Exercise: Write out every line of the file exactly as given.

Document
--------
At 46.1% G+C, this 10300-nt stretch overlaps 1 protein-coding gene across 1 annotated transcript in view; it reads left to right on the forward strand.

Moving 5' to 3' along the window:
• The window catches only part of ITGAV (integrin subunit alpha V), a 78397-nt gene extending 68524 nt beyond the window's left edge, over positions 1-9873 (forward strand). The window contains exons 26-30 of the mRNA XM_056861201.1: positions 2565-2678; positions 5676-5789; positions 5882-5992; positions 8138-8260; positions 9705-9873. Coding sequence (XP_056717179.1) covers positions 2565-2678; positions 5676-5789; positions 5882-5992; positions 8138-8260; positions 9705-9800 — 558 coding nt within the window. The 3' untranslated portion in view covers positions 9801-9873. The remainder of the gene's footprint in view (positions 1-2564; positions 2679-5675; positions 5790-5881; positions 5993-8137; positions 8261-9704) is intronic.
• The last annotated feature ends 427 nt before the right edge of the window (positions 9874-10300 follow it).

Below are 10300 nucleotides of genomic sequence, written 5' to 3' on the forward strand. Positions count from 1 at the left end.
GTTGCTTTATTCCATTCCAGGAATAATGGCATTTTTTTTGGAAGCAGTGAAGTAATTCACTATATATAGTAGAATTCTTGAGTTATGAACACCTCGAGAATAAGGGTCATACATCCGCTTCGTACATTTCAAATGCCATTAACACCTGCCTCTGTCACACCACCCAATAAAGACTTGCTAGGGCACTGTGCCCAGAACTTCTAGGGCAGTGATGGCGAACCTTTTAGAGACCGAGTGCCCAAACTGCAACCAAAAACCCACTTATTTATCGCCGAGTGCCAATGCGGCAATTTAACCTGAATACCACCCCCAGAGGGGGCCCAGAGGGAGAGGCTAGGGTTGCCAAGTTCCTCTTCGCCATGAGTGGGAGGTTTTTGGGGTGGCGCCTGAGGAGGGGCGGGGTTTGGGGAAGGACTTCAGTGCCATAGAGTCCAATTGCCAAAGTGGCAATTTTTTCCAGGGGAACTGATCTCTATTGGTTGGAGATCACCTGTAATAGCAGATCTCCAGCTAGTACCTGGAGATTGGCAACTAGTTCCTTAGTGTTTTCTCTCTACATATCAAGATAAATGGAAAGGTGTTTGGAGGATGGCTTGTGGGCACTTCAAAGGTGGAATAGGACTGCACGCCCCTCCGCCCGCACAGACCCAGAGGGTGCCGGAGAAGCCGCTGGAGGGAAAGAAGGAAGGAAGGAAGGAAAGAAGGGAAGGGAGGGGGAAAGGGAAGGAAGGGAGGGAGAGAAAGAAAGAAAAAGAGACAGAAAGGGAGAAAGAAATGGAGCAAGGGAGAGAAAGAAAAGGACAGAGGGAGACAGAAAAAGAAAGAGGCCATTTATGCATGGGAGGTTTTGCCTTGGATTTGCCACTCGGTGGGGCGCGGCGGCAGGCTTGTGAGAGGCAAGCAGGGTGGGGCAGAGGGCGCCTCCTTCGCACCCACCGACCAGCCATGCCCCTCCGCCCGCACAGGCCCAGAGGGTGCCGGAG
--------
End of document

At 46.1% G+C, this 10300-nt stretch overlaps 1 protein-coding gene across 1 annotated transcript in view; it reads left to right on the forward strand.

Moving 5' to 3' along the window:
• The window catches only part of ITGAV (integrin subunit alpha V), a 78397-nt gene extending 68524 nt beyond the window's left edge, over positions 1-9873 (forward strand). The window contains exons 26-30 of the mRNA XM_056861201.1: positions 2565-2678; positions 5676-5789; positions 5882-5992; positions 8138-8260; positions 9705-9873. Coding sequence (XP_056717179.1) covers positions 2565-2678; positions 5676-5789; positions 5882-5992; positions 8138-8260; positions 9705-9800 — 558 coding nt within the window. The 3' untranslated portion in view covers positions 9801-9873. The remainder of the gene's footprint in view (positions 1-2564; positions 2679-5675; positions 5790-5881; positions 5993-8137; positions 8261-9704) is intronic.
• The last annotated feature ends 427 nt before the right edge of the window (positions 9874-10300 follow it).

Below are 10300 nucleotides of genomic sequence, written 5' to 3' on the forward strand. Positions count from 1 at the left end.
GTTGCTTTATTCCATTCCAGGAATAATGGCATTTTTTTTGGAAGCAGTGAAGTAATTCACTATATATAGTAGAATTCTTGAGTTATGAACACCTCGAGAATAAGGGTCATACATCCGCTTCGTACATTTCAAATGCCATTAACACCTGCCTCTGTCACACCACCCAATAAAGACTTGCTAGGGCACTGTGCCCAGAACTTCTAGGGCAGTGATGGCGAACCTTTTAGAGACCGAGTGCCCAAACTGCAACCAAAAACCCACTTATTTATCGCCGAGTGCCAATGCGGCAATTTAACCTGAATACCACCCCCAGAGGGGGCCCAGAGGGAGAGGCTAGGGTTGCCAAGTTCCTCTTCGCCATGAGTGGGAGGTTTTTGGGGTGGCGCCTGAGGAGGGGCGGGGTTTGGGGAAGGACTTCAGTGCCATAGAGTCCAATTGCCAAAGTGGCAATTTTTTCCAGGGGAACTGATCTCTATTGGTTGGAGATCACCTGTAATAGCAGATCTCCAGCTAGTACCTGGAGATTGGCAACTAGTTCCTTAGTGTTTTCTCTCTACATATCAAGATAAATGGAAAGGTGTTTGGAGGATGGCTTGTGGGCACTTCAAAGGTGGAATAGGACTGCACGCCCCTCCGCCCGCACAGACCCAGAGGGTGCCGGAGAAGCCGCTGGAGGGAAAGAAGGAAGGAAGGAAGGAAAGAAGGGAAGGGAGGGGGAAAGGGAAGGAAGGGAGGGAGAGAAAGAAAGAAAAAGAGACAGAAAGGGAGAAAGAAATGGAGCAAGGGAGAGAAAGAAAAGGACAGAGGGAGACAGAAAAAGAAAGAGGCCATTTATGCATGGGAGGTTTTGCCTTGGATTTGCCACTCGGTGGGGCGCGGCGGCAGGCTTGTGAGAGGCAAGCAGGGTGGGGCAGAGGGCGCCTCCTTCGCACCCACCGACCAGCCATGCCCCTCCGCCCGCACAGGCCCAGAGGGTGCCGGAG